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Part III

By the 11th century, the character of medieval life had begun to change. The pagan barbar­ians who settled all over Europe had adopted Christianity. Western Europe had a common enemy - the Moslems who had taken over the Holy Land. The­ popes launched the famous Crusades, begun at the end of the 11th century. The increased interest in the East stimulated by the Crusades opened up trade routes to the Orient again. All over Europe, cities began to develop as the result of increased commerce. All these factors combined to bring about an amazing burst of religious architectur­al energy about the year 1000.

We call this style Romanesque because Roman styles and building techniques were widely assimilated. The typical Romanesque church has few windows, small doorways, and massive walls. These were necessary for the support of the huge stone vaults, which began to replace the earlier wooden roofing. The small windows and heavy walls made the interiors­ vast and gloomy. As building techniques improved, however, the brusque, heavy Romanesque style gradually was refined and developed into the full-blown Gothic style. By the 13th century a new method of vaulting had developed. The vault was supported by piers on the inside and by buttresses on the outside, instead of by massive walls. Now that the walls were not structurally necessary, they could be opened up and filled with bright stained glass windows, filling the nave with a rich, mysterious light. The soaring vaults and towers of the Gothic church symbolized man's reach toward heaven.

Let us look more closely at the two church styles. Romanesque. Gothic. Romanesque - a fortress: simple and solid. Gothic - a skeleton: complex, infinite, lazy. Romanesque - flat, masculine, simply adorned. Gothic - three-dimensional, feminine, richly embroidered with deeply recessed doorways that seem to welcome, rather than exclude, the outside world. These flying buttresses support the nearly endless complexity of structural elements of the Gothic church.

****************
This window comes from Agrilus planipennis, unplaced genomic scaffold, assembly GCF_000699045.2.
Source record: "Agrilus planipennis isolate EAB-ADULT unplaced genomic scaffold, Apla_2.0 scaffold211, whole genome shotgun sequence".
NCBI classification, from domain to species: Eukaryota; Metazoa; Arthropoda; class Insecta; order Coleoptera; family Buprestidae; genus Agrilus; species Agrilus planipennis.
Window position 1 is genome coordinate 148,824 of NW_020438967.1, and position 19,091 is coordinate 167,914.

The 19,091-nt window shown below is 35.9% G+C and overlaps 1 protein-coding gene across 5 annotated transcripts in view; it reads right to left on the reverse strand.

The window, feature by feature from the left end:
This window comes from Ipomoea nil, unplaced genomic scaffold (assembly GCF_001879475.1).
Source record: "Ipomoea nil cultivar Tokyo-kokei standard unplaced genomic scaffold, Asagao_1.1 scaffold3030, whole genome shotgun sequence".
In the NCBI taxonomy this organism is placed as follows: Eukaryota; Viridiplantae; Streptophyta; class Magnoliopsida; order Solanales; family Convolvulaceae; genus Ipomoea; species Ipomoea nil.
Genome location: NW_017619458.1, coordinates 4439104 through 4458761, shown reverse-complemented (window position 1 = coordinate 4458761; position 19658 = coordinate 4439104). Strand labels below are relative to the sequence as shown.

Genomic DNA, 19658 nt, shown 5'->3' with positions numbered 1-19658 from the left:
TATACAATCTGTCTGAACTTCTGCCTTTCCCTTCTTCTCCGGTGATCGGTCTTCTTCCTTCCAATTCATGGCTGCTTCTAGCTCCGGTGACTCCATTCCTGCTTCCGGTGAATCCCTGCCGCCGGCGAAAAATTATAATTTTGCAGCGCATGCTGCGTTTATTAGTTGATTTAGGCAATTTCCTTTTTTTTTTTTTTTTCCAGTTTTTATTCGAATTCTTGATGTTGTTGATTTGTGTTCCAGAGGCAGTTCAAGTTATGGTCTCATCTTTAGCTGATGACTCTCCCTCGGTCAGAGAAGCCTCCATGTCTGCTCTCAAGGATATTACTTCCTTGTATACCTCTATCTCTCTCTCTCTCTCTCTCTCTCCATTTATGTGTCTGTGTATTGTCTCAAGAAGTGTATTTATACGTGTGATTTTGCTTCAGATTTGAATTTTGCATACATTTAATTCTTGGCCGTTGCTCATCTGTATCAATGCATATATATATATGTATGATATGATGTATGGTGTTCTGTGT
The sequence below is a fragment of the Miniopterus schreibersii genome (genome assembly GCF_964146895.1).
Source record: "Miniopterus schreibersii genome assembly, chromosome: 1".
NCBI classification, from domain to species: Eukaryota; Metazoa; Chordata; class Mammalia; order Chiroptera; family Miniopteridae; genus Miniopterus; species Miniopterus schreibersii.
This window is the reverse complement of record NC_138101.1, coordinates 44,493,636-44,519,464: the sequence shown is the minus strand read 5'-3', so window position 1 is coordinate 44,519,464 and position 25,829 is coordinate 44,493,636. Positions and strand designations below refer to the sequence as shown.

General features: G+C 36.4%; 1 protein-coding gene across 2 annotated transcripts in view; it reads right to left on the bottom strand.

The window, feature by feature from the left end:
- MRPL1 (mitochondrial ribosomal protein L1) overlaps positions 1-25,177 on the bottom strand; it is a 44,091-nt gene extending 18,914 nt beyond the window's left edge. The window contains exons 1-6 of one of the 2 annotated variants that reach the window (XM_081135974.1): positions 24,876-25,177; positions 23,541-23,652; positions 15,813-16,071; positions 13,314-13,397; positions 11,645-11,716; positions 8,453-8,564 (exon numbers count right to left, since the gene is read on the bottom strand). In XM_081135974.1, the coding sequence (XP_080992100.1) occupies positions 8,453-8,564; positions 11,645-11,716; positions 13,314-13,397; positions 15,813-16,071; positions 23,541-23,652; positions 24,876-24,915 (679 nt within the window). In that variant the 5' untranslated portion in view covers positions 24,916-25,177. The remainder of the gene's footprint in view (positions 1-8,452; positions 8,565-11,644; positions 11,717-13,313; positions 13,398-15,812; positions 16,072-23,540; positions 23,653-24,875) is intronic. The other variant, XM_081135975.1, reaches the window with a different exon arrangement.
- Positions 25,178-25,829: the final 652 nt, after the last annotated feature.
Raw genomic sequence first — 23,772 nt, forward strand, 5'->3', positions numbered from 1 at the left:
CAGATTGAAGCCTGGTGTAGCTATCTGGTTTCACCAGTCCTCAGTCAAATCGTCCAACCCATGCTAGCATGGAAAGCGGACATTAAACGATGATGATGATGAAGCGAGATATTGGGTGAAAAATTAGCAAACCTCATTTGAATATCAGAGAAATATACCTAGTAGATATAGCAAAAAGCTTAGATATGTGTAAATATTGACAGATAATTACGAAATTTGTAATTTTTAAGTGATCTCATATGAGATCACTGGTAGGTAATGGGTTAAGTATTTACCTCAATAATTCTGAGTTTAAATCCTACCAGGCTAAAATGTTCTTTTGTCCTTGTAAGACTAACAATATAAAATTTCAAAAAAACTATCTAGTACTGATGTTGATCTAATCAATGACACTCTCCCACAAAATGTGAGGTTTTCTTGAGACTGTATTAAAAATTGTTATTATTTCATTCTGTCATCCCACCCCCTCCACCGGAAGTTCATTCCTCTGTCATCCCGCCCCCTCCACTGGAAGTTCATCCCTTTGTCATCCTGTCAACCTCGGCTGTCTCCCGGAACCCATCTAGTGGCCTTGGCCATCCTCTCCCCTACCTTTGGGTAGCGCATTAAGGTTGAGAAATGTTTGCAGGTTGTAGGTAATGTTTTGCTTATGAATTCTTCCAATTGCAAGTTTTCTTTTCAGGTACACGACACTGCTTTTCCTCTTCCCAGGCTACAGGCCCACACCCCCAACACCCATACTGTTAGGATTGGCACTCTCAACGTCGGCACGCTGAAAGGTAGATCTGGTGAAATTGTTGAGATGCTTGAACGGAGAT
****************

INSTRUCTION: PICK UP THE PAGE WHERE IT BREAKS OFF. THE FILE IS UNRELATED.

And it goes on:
Gothic churches were often named Notre Dame - our lady. The legend of ­­­ the Virgin bloomed all over Europe. She was the Queen of heaven, the patroness of the arts, learning, and love. Her flower was the rose, and her architectural symbol was the rose window. The towering church became the centre of later medieval city life. Early medieval towns had often begun as a group of houses clustered for protection near a castle or a monastery. In time, crowding within the walls caused the houses to spill over into the surrounding areas. Independent walled towns developed, with a church as their central feature. The church loomed ­above the townspeople. It cast its influence throughout their lives. It stood at the economic, intellectual and spiritual,­ as well as the physical, centre of the town. Around it clustered the burghers’ houses, overcrowded and unsanitary. At the well or fountain in ­the square before t­he church, the townspeople gathered daily. The old cloistered­ baptismal ­ f­ont in front of the early Christian churches had changed into the centre of city life. The cathedral was to the great monaster­ies and towns of the Middle Ages the symbolic equivalent of the classical acropolis. The faithf­ul saw it as the magic, holy mountain at the centre of the world. The church itself was built in crucifix form. Medieval man imagined his church to be the symbolic body of Chr­ist into which men entered to become one with God. We still use terms like r­ib and skeleton to describe medieval church architecture. Like the soaring­ piers, which sweep together at great height into the vaulted ceiling, Christian man in the Middle Ages stood firmly rooted in the hardship of his earthly existence. But, within the r­ich and mysterious light of his cathedrals, he aspired upwar­d to eternal gr­ace and salvation.